From Sharing to Empowering

Celebrate Our Community, One Story at a Time

Clothes and style can be a powerful tool to use and manipulate. However, it can also be something that limits us, something that traps us.

Stories have magic power. They can open our mind, lift our spirit, and sometimes even amplify the voice of a whole marginalized community. This two-weekend workshop led by Lanny Xiuzhu Li offers an opportunity for people to understand the value of their personal experiences and discover the potential of visual storytelling. Using their multimedia platform ‘every wardrobe an IDENTITY’ as a model, Lanny invites students to explore different ways of storytelling and create engaging narratives of their own through photos, videos, and other possible media.

-Who can join the workshop?

This workshop centers on people who identify as gender minorities ( queer, trans, etc.), BIPOC (black, indigenous and people of color) and other marginalized bodies, but it also welcomes anyone who is open to or interested in socially engaged visual storytelling.

-Why this workshop?

The projects we create can help make a difference both within and outside of the community.

Dates and Time

January 23th & 24th 2021 (Sat. & Sun.)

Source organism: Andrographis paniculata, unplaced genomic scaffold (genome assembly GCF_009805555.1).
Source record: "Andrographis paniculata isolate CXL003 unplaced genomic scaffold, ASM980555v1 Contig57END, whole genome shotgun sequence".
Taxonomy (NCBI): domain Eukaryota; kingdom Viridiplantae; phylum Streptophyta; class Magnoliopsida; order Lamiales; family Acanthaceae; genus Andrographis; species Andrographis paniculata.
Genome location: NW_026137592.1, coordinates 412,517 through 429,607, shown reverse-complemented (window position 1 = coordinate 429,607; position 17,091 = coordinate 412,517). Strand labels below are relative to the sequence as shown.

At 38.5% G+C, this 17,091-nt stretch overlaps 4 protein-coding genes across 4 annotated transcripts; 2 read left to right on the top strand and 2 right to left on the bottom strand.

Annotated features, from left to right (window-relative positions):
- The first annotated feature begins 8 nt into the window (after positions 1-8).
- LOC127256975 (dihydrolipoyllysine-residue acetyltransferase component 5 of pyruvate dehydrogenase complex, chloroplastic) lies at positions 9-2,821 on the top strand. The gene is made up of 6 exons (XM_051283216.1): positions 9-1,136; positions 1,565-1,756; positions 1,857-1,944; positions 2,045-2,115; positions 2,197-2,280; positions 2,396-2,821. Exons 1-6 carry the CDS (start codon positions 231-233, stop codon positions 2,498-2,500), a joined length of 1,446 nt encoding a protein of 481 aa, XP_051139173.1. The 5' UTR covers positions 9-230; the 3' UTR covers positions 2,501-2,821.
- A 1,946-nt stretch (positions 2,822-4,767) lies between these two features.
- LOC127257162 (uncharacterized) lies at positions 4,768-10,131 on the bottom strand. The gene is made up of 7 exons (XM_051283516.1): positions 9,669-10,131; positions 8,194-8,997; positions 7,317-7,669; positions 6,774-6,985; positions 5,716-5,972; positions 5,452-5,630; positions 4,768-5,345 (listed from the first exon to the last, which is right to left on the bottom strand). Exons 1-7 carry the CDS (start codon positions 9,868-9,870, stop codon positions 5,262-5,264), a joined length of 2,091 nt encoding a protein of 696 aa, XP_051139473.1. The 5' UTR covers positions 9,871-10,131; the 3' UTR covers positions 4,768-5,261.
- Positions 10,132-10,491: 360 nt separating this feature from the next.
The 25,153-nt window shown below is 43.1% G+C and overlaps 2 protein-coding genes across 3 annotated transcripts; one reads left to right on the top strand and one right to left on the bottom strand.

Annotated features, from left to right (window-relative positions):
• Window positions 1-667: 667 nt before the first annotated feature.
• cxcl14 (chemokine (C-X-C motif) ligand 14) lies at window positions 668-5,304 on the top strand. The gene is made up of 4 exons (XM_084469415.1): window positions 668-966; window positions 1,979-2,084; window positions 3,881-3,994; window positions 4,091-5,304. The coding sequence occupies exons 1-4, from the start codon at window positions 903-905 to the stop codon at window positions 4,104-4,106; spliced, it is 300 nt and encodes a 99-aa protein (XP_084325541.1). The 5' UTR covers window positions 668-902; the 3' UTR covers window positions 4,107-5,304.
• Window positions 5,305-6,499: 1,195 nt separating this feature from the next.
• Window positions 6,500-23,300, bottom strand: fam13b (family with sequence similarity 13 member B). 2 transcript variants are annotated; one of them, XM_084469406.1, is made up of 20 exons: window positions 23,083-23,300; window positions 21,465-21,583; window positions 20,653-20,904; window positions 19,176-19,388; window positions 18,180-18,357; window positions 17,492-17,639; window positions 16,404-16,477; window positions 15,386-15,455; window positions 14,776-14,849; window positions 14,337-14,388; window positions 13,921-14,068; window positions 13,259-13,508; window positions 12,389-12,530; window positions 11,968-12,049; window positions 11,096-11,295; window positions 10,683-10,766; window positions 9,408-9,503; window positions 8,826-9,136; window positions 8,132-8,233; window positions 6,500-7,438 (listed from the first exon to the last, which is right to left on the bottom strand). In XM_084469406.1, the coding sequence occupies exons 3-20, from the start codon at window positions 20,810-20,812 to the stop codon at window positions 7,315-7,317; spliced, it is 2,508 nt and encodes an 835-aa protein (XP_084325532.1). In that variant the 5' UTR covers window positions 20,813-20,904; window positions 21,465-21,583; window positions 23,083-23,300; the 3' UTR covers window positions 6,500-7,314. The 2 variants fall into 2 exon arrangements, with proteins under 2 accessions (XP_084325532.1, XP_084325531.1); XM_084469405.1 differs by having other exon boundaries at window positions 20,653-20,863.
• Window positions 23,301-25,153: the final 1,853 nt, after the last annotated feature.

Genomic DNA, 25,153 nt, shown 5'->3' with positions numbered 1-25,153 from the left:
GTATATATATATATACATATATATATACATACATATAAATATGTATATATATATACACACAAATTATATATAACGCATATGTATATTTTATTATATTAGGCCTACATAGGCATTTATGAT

February 6th & 7th (Sat. & Sun.)
Time: 9 AM-11 AM EST (2PM-4PM GMT)

Workshop Duration

2 by 2 hours sessions
4 hours per week
8 hours in total


No technical prerequisites. Interest in personal storytelling.

Genderqueer Photographer & Visual Artist

Lanny Xiuzhu Li


Lanny Xiuzhu Li

Lanny Xiuzhu Li is a genderqueer photographer and visual artist from China. After finishing their master’s in American Studies at SUNY Buffalo with the focus on Asian American History, Cinema Studies, and Queer Theories, Lanny got a scholarship to study at International Center of Photography (ICP), first in New Media program and then Creative Practice program. Integrating their interest in theory with a passion for visual art, Lanny started to make multimedia projects that deal with the diaspora, social justice, sexuality and gender identity.

Lanny believes in the power of storytelling and visual language. To them, visual art projects are not only an outlet of emotions: it can be a tool to teach and to help the audience learn; it can be a bridge to mend the gap and to connect people of different backgrounds; it can also be a weapon to empower those who are less heard and underrepresented. They hope that their work can help create a strong voice for marginalized groups especially the Asian American queer community they regard as their chosen family.

In 2019, Lanny’s performance video got Honorable Mention in the PDN Student Photo Contest’s Multimedia & Video Category. Meanwhile, they held their first solo exhibition at New York Art Center and showed works at several galleries in New York and Paris.

Why Take This Class

Students will benefit in the following ways


Multimedia and Visual Storytelling
Online Workshop
Make a Difference
Personal Growth


Gender minorities
(Queer, Trans, etc.),
(Black, Indigenous and People of Color)
Anyone open to socially
engaged visual storytelling